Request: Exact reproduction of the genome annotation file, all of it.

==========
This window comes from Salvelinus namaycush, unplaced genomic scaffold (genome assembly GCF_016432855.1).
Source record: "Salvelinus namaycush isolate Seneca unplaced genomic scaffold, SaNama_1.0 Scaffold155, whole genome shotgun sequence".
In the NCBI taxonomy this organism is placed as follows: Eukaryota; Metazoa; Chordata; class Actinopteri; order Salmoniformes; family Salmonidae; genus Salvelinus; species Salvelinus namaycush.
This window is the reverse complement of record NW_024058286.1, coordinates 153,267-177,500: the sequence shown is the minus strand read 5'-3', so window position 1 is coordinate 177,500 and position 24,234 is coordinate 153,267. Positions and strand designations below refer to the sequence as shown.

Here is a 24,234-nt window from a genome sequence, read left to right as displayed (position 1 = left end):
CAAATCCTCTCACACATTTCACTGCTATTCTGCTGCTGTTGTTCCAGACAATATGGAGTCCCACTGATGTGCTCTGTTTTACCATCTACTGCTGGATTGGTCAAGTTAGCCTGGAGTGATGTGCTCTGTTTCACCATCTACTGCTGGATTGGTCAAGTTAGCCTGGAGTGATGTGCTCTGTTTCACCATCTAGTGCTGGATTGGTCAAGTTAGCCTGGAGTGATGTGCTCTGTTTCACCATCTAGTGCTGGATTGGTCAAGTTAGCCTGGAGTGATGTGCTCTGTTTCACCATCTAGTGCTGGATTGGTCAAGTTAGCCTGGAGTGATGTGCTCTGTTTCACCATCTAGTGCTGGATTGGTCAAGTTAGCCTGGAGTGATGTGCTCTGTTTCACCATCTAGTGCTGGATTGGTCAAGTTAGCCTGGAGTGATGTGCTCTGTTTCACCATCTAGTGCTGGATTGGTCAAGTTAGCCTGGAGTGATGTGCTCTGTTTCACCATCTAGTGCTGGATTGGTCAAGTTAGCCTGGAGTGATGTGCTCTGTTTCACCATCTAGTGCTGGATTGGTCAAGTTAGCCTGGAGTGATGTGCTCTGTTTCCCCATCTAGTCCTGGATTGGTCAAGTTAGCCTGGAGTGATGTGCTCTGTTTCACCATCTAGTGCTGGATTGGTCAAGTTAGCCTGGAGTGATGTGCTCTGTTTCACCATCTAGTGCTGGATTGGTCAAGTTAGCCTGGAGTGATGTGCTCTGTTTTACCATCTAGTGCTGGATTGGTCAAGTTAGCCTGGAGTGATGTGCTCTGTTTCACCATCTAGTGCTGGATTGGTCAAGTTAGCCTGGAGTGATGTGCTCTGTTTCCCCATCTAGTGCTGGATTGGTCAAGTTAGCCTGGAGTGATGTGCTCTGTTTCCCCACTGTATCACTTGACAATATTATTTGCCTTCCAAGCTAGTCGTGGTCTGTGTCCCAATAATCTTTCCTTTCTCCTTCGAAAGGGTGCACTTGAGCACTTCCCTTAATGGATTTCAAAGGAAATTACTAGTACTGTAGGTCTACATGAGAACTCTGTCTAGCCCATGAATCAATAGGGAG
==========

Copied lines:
This window comes from Salvelinus namaycush, unplaced genomic scaffold (genome assembly GCF_016432855.1).
Source record: "Salvelinus namaycush isolate Seneca unplaced genomic scaffold, SaNama_1.0 Scaffold155, whole genome shotgun sequence".
In the NCBI taxonomy this organism is placed as follows: Eukaryota; Metazoa; Chordata; class Actinopteri; order Salmoniformes; family Salmonidae; genus Salvelinus; species Salvelinus namaycush.
This window is the reverse complement of record NW_024058286.1, coordinates 153,267-177,500: the sequence shown is the minus strand read 5'-3', so window position 1 is coordinate 177,500 and position 24,234 is coordinate 153,267. Positions and strand designations below refer to the sequence as shown.

Here is a 24,234-nt window from a genome sequence, read left to right as displayed (position 1 = left end):
CAAATCCTCTCACACATTTCACTGCTATTCTGCTGCTGTTGTTCCAGACAATATGGAGTCCCACTGATGTGCTCTGTTTTACCATCTACTGCTGGATTGGTCAAGTTAGCCTGGAGTGATGTGCTCTGTTTCACCATCTACTGCTGGATTGGTCAAGTTAGCCTGGAGTGATGTGCTCTGTTTCACCATCTAGTGCTGGATTGGTCAAGTTAGCCTGGAGTGATGTGCTCTGTTTCACCATCTAGTGCTGGATTGGTCAAGTTAGCCTGGAGTGATGTGCTCTGTTTCACCATCTAGTGCTGGATTGGTCAAGTTAGCCTGGAGTGATGTGCTCTGTTTCACCATCTAGTGCTGGATTGGTCAAGTTAGCCTGGAGTGATGTGCTCTGTTTCACCATCTAGTGCTGGATTGGTCAAGTTAGCCTGGAGTGATGTGCTCTGTTTCACCATCTAGTGCTGGATTGGTCAAGTTAGCCTGGAGTGATGTGCTCTGTTTCACCATCTAGTGCTGGATTGGTCAAGTTAGCCTGGAGTGATGTGCTCTGTTTCACCATCTAGTGCTGGATTGGTCAAGTTAGCCTGGAGTGATGTGCTCTGTTTCCCCATCTAGTCCTGGATTGGTCAAGTTAGCCTGGAGTGATGTGCTCTGTTTCACCATCTAGTGCTGGATTGGTCAAGTTAGCCTGGAGTGATGTGCTCTGTTTCACCATCTAGTGCTGGATTGGTCAAGTTAGCCTGGAGTGATGTGCTCTGTTTTACCATCTAGTGCTGGATTGGTCAAGTTAGCCTGGAGTGATGTGCTCTGTTTCACCATCTAGTGCTGGATTGGTCAAGTTAGCCTGGAGTGATGTGCTCTGTTTCCCCATCTAGTGCTGGATTGGTCAAGTTAGCCTGGAGTGATGTGCTCTGTTTCCCCACTGTATCACTTGACAATATTATTTGCCTTCCAAGCTAGTCGTGGTCTGTGTCCCAATAATCTTTCCTTTCTCCTTCGAAAGGGTGCACTTGAGCACTTCCCTTAATGGATTTCAAAGGAAATTACTAGTACTGTAGGTCTACATGAGAACTCTGTCTAGCCCATGAATCAATAGGGAG